I think the most known security standard is the ISO 27001 but, maybe, there should be a light ISO 27001 for medium and small companies as well because 14 security domains and 114 controls is too much for companies with less than 25 employees. On the other hand, if we speak about Governance of Information Security or the ISO 27014, most medium and small companies don’t know what I’m talking about because their needs are not to establish organization-wide information security, adopt a risk-based approach, set the direction of investment decisions, ensure conformance with internal and external requirements, foster a security-positive environment or review performance in relation to business outcomes, but they don’t have time to think about it and they are working without any alignment to the business needs.

ISO/IEC 27014

This last week, I read about a governance framework I didn’t know which is called Val IT. I came across to Val IT when I was reading about ISO 38500 and ISO 27014, and it’s a framework to create business value from IT investments which has three domains (Value Governance, Portfolio Management and Investment Management). This is an old framework developed by ISACA in 2008 that along with Risk IT and COBIT 4.1 was released the new COBIT 5.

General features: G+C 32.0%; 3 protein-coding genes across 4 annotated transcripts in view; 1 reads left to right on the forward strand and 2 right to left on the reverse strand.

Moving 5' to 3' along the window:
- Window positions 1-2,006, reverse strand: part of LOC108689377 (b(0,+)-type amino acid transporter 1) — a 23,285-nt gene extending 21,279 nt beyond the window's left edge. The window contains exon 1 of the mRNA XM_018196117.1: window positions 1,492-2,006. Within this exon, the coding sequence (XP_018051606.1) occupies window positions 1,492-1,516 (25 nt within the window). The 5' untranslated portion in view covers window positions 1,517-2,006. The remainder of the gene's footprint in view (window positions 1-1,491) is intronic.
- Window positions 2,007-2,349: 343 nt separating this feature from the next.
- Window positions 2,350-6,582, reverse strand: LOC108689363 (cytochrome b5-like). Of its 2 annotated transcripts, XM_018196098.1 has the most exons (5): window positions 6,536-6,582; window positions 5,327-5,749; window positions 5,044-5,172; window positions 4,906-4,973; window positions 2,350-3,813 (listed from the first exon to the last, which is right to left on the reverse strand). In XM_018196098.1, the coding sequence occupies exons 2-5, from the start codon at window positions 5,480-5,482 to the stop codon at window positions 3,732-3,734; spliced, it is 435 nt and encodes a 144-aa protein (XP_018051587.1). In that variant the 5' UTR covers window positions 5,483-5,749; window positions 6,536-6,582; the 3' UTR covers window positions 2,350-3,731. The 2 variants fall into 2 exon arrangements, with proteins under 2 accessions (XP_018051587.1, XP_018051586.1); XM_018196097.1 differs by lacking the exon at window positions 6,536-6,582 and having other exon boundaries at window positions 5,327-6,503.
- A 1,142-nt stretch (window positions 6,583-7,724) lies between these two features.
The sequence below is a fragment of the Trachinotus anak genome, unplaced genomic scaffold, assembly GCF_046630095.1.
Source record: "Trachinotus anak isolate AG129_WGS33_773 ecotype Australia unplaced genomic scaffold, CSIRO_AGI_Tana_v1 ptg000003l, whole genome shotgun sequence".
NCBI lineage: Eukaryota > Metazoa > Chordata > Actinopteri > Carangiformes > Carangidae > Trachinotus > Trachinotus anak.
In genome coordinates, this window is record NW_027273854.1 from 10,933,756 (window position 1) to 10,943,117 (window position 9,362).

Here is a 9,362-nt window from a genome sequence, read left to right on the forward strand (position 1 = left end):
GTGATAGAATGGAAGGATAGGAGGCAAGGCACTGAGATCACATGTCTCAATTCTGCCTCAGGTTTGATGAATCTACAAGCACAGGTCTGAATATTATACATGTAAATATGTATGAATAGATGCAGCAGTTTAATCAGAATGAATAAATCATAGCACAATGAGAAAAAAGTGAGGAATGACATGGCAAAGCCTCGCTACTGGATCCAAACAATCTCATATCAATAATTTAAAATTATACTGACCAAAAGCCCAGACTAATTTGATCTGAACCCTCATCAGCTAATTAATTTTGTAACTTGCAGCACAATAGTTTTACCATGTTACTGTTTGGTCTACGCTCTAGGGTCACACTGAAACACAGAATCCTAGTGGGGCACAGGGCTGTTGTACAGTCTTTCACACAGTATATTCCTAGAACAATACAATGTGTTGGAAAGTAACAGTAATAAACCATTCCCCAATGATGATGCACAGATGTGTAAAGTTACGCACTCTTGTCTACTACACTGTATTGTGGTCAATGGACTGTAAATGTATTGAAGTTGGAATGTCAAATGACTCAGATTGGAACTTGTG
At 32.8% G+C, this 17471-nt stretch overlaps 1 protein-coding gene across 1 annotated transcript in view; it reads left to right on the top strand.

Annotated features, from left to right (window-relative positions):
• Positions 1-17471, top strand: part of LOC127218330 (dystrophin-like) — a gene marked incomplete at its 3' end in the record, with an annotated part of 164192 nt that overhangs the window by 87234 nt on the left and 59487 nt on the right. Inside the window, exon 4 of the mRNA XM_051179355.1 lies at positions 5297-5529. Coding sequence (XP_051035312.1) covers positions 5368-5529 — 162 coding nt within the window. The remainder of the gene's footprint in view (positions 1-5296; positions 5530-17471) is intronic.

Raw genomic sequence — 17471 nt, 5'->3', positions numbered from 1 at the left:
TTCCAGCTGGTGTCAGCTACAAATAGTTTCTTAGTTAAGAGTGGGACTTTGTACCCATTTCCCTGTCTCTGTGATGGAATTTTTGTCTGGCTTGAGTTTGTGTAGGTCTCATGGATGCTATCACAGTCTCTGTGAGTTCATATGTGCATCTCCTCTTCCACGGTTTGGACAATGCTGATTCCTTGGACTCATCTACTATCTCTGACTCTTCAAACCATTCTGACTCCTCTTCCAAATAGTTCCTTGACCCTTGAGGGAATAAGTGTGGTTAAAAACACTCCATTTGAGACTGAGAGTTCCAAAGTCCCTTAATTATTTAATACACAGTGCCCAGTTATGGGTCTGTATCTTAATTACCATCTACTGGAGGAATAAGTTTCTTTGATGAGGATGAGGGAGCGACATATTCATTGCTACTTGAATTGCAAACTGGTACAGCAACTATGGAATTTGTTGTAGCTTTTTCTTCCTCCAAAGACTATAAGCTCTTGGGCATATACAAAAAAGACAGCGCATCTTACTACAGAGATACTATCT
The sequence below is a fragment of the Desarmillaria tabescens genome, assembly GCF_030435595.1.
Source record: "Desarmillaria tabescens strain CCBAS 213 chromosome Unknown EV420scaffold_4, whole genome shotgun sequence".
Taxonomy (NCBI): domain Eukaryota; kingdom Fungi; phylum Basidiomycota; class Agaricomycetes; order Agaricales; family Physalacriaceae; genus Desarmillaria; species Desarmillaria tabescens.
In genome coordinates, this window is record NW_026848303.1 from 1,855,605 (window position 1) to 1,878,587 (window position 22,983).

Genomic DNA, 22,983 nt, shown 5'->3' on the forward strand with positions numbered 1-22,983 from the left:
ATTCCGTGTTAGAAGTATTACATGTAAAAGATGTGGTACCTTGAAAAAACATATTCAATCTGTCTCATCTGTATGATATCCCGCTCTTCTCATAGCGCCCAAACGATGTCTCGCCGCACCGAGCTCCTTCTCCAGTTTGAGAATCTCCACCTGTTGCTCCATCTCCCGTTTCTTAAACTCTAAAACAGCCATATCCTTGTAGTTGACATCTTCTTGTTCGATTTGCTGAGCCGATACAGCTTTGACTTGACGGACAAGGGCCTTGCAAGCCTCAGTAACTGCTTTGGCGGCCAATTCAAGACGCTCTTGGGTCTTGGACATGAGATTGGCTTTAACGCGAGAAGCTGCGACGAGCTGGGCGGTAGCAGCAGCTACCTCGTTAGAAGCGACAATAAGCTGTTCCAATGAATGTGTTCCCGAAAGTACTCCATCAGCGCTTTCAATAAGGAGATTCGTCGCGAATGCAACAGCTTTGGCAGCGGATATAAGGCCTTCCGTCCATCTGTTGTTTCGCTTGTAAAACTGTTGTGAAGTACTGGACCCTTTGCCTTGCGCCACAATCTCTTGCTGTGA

Governance of Enterprise IT

I’m finishing of writing this post and I’ve just realised that I wrote about Information Security Governance two years ago when I was studying for CISA and CISM certifications thus this is a new thinking about Governance of Information Security.

Regards my friends and keep studying!

1 October 2017

Computer Forensics

Technology grows exponentially and this is good for our society because we can live better, we can keep in touch easily with each other regardless where we are and even there will be more jobs opportunities in jobs that nobody knows today because they still have to be invented. However, this growth is challenging because there are increasingly more threats and we also have to keep studying again and again to learn new things. Therefore, I'm going to write about computer forensics this time which is a new field I’m studying these days, and it’s unknown for many IT engineers, but it is very important when we have to analyse an attack.